Don't use "under construction" pages if you're not ready to launch that particular area of your web site. In short, it says that you haven't completed what you have set out to do, sending the wrong message to potential clients.
You can set up another web site with a domain name that will link back to your main site so that you can capture more attention in search engines. In example, if your company handles mounting accessories and your firm's name is ABC Fabrication, introduce a web site using www.towermounts.com or another appropriate name that is available. It will target your customers to the products you provide.
Check your web designer's credentials
Most importantly, ensure that the web site designer you are going to contract with has multiple references. Many companies have encountered situations where they have spent many thousands of dollars for custom web designs, only to find out that the selected firm was incapable of providing the content management or functionality and appearance required. Check references at least twice and you'll only have to cut the purchase order once!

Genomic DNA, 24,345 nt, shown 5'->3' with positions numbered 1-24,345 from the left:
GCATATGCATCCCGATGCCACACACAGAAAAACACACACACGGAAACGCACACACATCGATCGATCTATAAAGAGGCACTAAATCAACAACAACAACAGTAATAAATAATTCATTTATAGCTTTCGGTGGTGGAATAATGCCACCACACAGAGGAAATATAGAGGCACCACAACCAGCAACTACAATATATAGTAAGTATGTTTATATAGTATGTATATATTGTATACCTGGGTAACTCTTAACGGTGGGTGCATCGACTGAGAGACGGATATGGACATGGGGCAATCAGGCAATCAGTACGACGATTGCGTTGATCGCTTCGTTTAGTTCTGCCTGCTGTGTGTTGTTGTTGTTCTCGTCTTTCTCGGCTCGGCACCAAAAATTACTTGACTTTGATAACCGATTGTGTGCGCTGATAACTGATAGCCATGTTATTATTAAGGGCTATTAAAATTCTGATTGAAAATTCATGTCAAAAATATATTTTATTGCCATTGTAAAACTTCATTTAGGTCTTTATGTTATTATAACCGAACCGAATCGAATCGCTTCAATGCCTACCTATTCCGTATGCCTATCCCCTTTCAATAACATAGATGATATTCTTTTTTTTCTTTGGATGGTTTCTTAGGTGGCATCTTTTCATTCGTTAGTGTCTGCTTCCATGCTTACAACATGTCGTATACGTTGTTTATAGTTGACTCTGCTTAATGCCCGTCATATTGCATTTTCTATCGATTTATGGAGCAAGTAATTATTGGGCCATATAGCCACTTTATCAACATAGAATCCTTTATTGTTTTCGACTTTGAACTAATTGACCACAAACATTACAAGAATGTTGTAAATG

It's advisable to register a domain name for your company even if you have no immediate plans to develop a web site. The cost can be as little as $8.95 per year. This allows you to set up an email address that will never change, even if you change internet service providers. This will save you money on re-printing costs for new business cards and stationery. You will appear more professional and credible than by using an address like: firstname.lastname@example.org. Also, you’ll never worry about clients getting their email bounced back as undeliverable because your address is no longer valid.